The Dungeons & Dragons roleplaying game is about story telling in worlds of swords and sorcery.

However, not all games of D&D focus on a pure Swords and Sorcery experience. The introduction reflects that when it later reads:

The many worlds of the Dungeons & Dragons ... begin with a foundation of medieval fantasy and then add [things] that make these worlds unique. The worlds of the Dungeons & Dragons game exist within a vast cosmos called the multiverse, connected in strange and mysterious ways to one another and to other planes of existence, such as the Elemental Plane of Fire and the Infinite Depths of the Abyss. Within this multiverse are an endless variety of worlds. Many of them have been published as official settings for the D&D game. The legends of the Forgotten Realms, Dragonlance, Greyhawk, Dark Sun, Mystara, and Eberron settings are woven together in the fabric of the multiverse. Alongside these worlds are hundreds of thousands more, created by generations of D&D players for their own games. And amid all the richness of the multiverse, you might create a world of your own. All these worlds share characteristics, but each world is set apart by its own history and cultures, distinctive monsters and races, fantastic geography, ancient dungeons, and scheming villains.

The above quotes should give you a good idea of what type of game D&D is created to run.

In other words, what would constitute the 3-minute “elevator pitch” for 5e

Dungeons & Dragons is great fun because it has enough rules to evoke feelings about the world and characters before game play even begins, but is simple enough that the rules fall into the background while playing the game. Once the rules are learned, they rarely need to be referenced again, and generally, if a table forgets the official rule, it will not break the game as long as they stick to the fundamental concepts of improvisation/inspiration, (dis)advantage, bounded accuracy, proficiency and Ability score based die rolls.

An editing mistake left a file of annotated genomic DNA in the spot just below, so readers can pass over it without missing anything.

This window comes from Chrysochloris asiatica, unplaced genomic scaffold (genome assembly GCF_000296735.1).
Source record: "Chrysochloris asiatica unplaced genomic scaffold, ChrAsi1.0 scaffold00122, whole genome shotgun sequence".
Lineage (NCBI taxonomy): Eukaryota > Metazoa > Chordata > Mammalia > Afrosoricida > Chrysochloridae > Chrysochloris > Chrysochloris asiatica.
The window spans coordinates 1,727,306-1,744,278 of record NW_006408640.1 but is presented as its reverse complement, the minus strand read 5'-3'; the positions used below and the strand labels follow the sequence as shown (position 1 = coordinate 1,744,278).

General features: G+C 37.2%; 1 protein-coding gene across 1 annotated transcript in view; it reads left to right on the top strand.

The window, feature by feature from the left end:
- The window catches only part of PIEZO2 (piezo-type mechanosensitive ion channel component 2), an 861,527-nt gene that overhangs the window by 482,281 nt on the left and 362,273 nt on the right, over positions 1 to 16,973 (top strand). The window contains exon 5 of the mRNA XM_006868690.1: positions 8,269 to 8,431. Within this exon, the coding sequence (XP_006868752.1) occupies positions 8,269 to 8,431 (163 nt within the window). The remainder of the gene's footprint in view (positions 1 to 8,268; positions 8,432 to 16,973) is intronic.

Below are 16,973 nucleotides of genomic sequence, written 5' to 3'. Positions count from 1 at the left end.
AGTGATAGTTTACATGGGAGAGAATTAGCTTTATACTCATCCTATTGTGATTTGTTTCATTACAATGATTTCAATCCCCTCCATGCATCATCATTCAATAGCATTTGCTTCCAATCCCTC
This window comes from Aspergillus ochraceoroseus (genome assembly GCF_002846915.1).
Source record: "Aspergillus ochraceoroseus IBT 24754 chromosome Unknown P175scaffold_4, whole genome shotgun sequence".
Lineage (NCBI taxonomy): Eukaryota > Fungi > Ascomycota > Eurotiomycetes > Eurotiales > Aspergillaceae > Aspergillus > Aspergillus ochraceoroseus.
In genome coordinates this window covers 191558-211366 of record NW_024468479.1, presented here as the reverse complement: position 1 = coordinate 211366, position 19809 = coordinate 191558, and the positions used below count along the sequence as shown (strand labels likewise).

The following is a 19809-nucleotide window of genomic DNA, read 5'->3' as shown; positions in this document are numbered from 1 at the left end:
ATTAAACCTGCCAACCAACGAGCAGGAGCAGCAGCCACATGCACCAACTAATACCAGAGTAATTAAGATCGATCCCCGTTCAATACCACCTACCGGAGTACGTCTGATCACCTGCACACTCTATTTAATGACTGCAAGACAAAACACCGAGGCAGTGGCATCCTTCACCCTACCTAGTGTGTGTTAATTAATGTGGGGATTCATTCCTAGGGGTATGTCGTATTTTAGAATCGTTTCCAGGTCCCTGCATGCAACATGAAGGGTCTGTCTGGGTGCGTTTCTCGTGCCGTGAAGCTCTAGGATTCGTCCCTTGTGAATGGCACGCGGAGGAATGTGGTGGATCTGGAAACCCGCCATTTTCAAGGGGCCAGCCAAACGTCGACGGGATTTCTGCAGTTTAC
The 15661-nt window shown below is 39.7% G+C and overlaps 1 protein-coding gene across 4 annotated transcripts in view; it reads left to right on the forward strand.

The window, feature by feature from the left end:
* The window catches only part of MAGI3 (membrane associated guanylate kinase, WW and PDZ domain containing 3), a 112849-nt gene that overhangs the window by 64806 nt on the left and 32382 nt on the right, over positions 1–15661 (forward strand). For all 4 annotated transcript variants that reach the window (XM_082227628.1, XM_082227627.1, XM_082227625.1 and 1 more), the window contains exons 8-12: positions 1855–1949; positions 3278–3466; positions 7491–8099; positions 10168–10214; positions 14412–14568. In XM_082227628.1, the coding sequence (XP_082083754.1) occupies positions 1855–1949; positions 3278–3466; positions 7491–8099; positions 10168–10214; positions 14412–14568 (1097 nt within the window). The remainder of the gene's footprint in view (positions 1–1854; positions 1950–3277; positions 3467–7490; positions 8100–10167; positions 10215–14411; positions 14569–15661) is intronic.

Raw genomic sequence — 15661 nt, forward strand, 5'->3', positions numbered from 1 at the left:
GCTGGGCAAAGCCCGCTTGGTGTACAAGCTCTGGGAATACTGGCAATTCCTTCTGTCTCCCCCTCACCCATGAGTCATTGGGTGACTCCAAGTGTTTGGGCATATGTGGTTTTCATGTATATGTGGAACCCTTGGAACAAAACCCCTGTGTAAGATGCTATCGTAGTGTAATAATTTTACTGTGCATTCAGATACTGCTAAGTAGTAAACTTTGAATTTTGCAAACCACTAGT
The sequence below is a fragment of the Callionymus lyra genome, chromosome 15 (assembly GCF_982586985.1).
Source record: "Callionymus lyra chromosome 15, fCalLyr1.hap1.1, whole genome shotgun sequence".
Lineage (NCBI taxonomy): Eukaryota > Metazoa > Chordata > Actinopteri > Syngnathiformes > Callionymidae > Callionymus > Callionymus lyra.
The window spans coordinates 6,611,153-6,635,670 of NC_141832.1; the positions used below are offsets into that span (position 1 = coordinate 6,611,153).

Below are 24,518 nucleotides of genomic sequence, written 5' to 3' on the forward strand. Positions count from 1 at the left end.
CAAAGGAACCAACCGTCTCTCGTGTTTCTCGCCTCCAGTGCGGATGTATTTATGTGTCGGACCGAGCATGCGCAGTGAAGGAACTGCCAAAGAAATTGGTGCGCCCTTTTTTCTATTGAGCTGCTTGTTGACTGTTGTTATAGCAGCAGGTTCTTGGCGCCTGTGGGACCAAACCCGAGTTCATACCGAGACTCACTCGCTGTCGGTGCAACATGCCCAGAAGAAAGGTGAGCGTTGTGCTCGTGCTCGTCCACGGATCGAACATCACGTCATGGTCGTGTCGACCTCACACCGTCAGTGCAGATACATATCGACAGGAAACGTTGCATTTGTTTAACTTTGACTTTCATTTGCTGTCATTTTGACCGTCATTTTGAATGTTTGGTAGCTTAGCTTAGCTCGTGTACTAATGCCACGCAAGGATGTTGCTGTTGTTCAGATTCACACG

Or alternatively...

Are you looking for a game that is rules light but isn't so light you don't know what to do next? Are you looking for a game that once you know the rules, you'll never have to look at them again? Well, pick Dungeons and Dragons 5th Edition, and as long as you stick to the fundamental concepts of improvisation/inspiration, (dis)advantage, bounded accuracy, Proficiency and Ability score based rolls, you'll have all this, fun, and more!

What is the source of fun in 5e, what kind of stories does it excel at telling? How do the mechanics support these stories and this fun?

The source of fun in 5e is being given the boundaries in which to do anything. It excels at telling stories about a group of adventurers who embark on quests within a modified medieval fantasy world inspired by swords and sorcery genre. The mechanics support these stories by having quick but potentially deadly combat, simple but effective DC rolls, and unique adaptations of a bounded d20 roll, yet evocative mechanics for each race and class.